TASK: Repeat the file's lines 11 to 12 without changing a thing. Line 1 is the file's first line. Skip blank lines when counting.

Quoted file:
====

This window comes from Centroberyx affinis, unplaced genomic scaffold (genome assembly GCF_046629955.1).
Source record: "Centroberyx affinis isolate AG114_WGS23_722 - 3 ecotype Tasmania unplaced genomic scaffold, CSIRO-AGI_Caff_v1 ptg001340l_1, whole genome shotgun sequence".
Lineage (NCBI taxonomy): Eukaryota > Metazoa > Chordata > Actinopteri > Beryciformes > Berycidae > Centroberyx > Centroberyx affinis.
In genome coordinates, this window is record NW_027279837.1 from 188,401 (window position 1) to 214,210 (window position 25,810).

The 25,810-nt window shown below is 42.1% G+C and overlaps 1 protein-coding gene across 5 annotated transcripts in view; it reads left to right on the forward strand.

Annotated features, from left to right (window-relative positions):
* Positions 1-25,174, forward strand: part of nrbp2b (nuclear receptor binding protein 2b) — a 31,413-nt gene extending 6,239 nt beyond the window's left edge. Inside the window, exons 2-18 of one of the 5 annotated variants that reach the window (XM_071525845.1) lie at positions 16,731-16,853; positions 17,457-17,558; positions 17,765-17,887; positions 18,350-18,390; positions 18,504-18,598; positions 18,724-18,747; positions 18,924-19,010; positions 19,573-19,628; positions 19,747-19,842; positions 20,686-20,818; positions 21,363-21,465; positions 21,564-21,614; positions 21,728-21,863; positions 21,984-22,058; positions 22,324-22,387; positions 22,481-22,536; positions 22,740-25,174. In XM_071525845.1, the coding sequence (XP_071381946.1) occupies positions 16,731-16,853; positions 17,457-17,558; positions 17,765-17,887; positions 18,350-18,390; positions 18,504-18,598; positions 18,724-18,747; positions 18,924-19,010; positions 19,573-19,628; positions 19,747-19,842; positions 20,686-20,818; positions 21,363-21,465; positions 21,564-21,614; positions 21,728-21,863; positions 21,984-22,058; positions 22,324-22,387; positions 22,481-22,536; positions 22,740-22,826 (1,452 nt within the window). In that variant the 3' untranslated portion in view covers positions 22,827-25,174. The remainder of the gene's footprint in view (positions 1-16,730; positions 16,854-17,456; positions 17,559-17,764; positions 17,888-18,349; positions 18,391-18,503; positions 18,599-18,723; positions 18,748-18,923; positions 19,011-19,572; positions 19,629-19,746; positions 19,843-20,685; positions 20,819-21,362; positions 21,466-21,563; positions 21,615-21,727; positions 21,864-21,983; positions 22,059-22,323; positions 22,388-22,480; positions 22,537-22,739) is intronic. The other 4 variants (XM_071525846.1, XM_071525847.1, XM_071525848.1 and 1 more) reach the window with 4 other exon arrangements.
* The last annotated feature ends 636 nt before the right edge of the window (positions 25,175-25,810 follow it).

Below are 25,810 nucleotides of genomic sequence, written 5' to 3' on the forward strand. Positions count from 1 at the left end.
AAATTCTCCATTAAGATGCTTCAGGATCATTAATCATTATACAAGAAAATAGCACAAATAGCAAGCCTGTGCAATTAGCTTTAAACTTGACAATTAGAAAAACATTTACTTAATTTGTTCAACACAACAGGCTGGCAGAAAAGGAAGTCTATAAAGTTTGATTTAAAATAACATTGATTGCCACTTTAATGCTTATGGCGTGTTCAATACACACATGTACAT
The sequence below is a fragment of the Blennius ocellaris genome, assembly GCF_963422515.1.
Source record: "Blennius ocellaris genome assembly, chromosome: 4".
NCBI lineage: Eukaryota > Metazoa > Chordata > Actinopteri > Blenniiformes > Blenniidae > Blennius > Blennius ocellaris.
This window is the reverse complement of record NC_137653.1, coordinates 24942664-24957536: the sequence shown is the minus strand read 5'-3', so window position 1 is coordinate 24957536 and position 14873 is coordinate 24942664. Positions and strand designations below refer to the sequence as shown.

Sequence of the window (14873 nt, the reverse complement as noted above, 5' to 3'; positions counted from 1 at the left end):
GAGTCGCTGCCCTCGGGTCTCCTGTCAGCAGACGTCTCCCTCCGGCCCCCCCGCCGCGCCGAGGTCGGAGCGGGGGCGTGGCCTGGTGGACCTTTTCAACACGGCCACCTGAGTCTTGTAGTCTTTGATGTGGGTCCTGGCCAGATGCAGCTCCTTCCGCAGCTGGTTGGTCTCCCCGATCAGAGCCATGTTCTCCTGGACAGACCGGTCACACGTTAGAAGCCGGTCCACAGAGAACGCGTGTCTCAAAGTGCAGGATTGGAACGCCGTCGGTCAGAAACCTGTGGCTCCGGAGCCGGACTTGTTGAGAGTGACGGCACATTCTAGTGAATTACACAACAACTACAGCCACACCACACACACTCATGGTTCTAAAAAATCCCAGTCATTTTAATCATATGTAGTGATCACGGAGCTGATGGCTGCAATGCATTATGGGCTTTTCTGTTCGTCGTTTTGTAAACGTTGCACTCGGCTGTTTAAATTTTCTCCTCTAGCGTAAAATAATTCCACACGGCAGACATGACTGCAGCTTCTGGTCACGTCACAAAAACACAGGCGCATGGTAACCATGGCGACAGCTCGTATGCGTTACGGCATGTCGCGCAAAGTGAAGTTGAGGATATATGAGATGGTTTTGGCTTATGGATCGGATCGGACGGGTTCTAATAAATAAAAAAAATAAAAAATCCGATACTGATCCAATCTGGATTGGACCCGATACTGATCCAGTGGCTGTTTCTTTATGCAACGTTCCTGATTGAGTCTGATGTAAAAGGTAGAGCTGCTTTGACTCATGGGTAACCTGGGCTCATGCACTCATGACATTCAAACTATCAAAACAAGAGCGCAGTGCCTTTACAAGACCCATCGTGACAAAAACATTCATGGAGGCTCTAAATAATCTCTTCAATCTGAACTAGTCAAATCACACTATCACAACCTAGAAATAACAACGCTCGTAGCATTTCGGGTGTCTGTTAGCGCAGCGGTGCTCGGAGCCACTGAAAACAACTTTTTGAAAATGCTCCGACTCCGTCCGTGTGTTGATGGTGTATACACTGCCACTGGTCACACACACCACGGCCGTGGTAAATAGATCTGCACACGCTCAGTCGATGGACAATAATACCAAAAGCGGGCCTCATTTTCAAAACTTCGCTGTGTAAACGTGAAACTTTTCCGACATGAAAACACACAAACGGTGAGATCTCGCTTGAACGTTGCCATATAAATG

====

The sequence below is a fragment of the Blennius ocellaris genome, assembly GCF_963422515.1.
Source record: "Blennius ocellaris genome assembly, chromosome: 4".